Plastic-lined paper plates and bowls - exemptions guidance

Find out more about the exemption and what it means for businesses and communities.

The Plastic-lined Paper Plates and Bowls Exemption 2022 (PDF 59KB) is made under the Plastic Reduction and Circular Economy Act 2021 (PRCE Act). 

What is banned, and what is exempt?

From 1 November 2022, it will be an offence under the PCRE Act to supply a range of single-use plastic items into or within NSW while carrying on a business. This includes supplying plastic single-use plates and bowls while carrying on an activity for commercial, charitable, sporting, educational or community purposes, and includes not-for-profit businesses, partnerships and sole traders. Under the PRCE Act, single-use plates and bowls are plastic items if they are made wholly or partially of plastic.

The EPA is issuing a one-off, time bound exemption for plates and bowls that are made of paper or cardboard but have a plastic lining or coating. This includes products like takeaway cardboard and bagasse bowls without lids and printed or coloured paper ‘party’ plates and bowls.

The exemption will end on 31 October 2024.

What does the exemption mean for me?

  • Anyone carrying on a business can continue supplying plastic-lined paper plates and bowls until 31 October 2024.
  • From 1 November 2024, it will be an offence to supply plastic-lined paper plates and bowls. This includes supplying to both businesses and consumers.
  • From now until the exemption ends, you should focus on exhausting your existing and pre-ordered stock, and sourcing and procuring suitable alternatives.
  • If you have any leftover stock after the exemption ends, you will need to properly dispose of it. If your existing service provider cannot accept the items, you can search for a recycler at Business Recycling.
  • Supplying to customers outside NSW after the exemption ends is not an offence in NSW, but you should be aware that similar bans may be in place in other jurisdictions.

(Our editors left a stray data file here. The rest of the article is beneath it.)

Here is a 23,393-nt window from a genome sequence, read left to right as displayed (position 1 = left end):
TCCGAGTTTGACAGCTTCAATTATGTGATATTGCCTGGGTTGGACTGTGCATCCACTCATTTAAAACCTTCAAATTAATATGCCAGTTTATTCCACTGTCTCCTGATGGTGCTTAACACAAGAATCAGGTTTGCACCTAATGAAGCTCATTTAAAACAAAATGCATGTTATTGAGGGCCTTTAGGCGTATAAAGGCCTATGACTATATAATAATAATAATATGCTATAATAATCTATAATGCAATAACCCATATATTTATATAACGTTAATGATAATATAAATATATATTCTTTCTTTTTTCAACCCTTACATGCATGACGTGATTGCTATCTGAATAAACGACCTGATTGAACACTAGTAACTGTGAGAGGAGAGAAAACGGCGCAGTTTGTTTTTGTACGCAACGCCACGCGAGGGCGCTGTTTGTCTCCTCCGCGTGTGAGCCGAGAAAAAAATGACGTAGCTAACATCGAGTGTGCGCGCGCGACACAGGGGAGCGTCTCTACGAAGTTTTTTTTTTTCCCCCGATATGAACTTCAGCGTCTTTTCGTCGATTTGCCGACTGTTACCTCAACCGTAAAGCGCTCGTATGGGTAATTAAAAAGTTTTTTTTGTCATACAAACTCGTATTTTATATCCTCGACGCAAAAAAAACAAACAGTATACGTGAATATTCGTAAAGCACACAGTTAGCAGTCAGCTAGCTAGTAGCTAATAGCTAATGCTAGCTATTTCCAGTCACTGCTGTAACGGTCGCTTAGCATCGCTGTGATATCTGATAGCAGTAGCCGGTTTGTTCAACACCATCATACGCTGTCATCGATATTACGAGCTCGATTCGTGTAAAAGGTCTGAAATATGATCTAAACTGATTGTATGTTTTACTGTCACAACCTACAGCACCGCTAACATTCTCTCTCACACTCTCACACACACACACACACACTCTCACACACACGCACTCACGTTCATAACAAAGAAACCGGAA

• You can continue supplying plastic-lined paper plates and bowls to customers in NSW until 31 October 2024, but you should anticipate that demand for these products in NSW is likely to drop before then, as businesses look to run down their stocks before the exemption ends.
  • Demand for suitable plastic-free alternative products is likely to increase.
  • It will be an offence for you to supply plastic-lined paper plates and bowls into or within NSW from 1 November 2024. This includes supplying to both businesses and consumers.
  • If you have any leftover stock after the exemption ends, you will need to dispose of it properly. If your existing service provider cannot accept the items, you can search for a recycler at Business Recycling.
  • Supplying to customers outside NSW after the exemption ends is not an offence, but you should be aware that similar bans may be in place in other jurisdictions. 
  • Businesses can supply you with plastic-lined paper plates and bowls until 31 October 2024.
  • From 1 November 2024, businesses can no longer sell or supply you with plastic-lined paper plates and bowls in retail or any other settings (for example in food courts or at organised events).
  • If you have leftover paper plates and bowls after the exemption ends, you can continue to use them at home or at private gatherings, but you cannot supply them to other people as part of a business or community activity.

Plastic single-use plates and bowls were added to the list of plastic items to be banned in November 2022, during passage of the Plastics Reduction and Circular Economy Act 2021 legislation last year, to align with bans being implemented or proposed by other states and territories. They were initially listed in the NSW Plastics Action Plan 2021 for phase-out review in 2024.

The EPA has granted a temporary two-year exemption for the supply of plastic-lined paper plates and bowls following feedback from suppliers and manufacturers of these products who told us that there is currently a lack of food-safe printed alternatives, and shortages of non-printed alternatives.

The exemption will provide time for manufacturers to scale up their supply chains and develop, test and refine alternative products. It will also give businesses time to source alternatives or implement different business models before plastic-lined paper plates and bowls are phased out.